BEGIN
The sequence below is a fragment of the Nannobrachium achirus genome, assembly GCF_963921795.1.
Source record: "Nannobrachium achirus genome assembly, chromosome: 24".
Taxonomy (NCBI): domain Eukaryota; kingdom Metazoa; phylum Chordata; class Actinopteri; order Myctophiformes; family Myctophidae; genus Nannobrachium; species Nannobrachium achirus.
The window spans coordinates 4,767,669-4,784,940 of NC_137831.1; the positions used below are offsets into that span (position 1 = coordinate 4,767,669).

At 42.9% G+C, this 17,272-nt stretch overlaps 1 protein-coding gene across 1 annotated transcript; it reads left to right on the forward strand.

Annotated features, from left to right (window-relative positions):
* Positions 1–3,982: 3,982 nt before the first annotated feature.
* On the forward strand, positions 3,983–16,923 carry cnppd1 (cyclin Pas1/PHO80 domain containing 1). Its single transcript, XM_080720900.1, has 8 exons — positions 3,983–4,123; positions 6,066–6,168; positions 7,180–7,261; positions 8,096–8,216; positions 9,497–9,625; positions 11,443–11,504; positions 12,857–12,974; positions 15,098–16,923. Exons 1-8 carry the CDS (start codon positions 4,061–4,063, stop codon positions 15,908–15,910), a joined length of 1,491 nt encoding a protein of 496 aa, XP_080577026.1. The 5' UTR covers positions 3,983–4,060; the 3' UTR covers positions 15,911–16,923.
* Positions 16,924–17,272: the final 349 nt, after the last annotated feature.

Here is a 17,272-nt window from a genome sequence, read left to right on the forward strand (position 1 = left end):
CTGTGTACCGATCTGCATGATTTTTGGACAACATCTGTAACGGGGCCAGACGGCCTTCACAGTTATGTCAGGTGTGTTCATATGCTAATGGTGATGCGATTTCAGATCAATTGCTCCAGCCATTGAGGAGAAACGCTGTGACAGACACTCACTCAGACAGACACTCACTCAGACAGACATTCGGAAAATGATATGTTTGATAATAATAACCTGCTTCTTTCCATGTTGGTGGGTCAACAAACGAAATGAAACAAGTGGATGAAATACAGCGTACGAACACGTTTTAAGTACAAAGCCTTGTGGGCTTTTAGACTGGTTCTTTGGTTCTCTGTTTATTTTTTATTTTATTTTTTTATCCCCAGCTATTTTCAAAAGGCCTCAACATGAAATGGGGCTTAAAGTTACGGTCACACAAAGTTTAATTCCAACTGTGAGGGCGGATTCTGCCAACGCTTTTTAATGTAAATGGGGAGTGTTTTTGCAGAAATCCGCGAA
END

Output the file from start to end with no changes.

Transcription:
The sequence below is a fragment of the Nannobrachium achirus genome, assembly GCF_963921795.1.
Source record: "Nannobrachium achirus genome assembly, chromosome: 24".
Taxonomy (NCBI): domain Eukaryota; kingdom Metazoa; phylum Chordata; class Actinopteri; order Myctophiformes; family Myctophidae; genus Nannobrachium; species Nannobrachium achirus.
The window spans coordinates 4,767,669-4,784,940 of NC_137831.1; the positions used below are offsets into that span (position 1 = coordinate 4,767,669).

At 42.9% G+C, this 17,272-nt stretch overlaps 1 protein-coding gene across 1 annotated transcript; it reads left to right on the forward strand.

Annotated features, from left to right (window-relative positions):
* Positions 1–3,982: 3,982 nt before the first annotated feature.
* On the forward strand, positions 3,983–16,923 carry cnppd1 (cyclin Pas1/PHO80 domain containing 1). Its single transcript, XM_080720900.1, has 8 exons — positions 3,983–4,123; positions 6,066–6,168; positions 7,180–7,261; positions 8,096–8,216; positions 9,497–9,625; positions 11,443–11,504; positions 12,857–12,974; positions 15,098–16,923. Exons 1-8 carry the CDS (start codon positions 4,061–4,063, stop codon positions 15,908–15,910), a joined length of 1,491 nt encoding a protein of 496 aa, XP_080577026.1. The 5' UTR covers positions 3,983–4,060; the 3' UTR covers positions 15,911–16,923.
* Positions 16,924–17,272: the final 349 nt, after the last annotated feature.

Here is a 17,272-nt window from a genome sequence, read left to right on the forward strand (position 1 = left end):
CTGTGTACCGATCTGCATGATTTTTGGACAACATCTGTAACGGGGCCAGACGGCCTTCACAGTTATGTCAGGTGTGTTCATATGCTAATGGTGATGCGATTTCAGATCAATTGCTCCAGCCATTGAGGAGAAACGCTGTGACAGACACTCACTCAGACAGACACTCACTCAGACAGACATTCGGAAAATGATATGTTTGATAATAATAACCTGCTTCTTTCCATGTTGGTGGGTCAACAAACGAAATGAAACAAGTGGATGAAATACAGCGTACGAACACGTTTTAAGTACAAAGCCTTGTGGGCTTTTAGACTGGTTCTTTGGTTCTCTGTTTATTTTTTATTTTATTTTTTTATCCCCAGCTATTTTCAAAAGGCCTCAACATGAAATGGGGCTTAAAGTTACGGTCACACAAAGTTTAATTCCAACTGTGAGGGCGGATTCTGCCAACGCTTTTTAATGTAAATGGGGAGTGTTTTTGCAGAAATCCGCGAA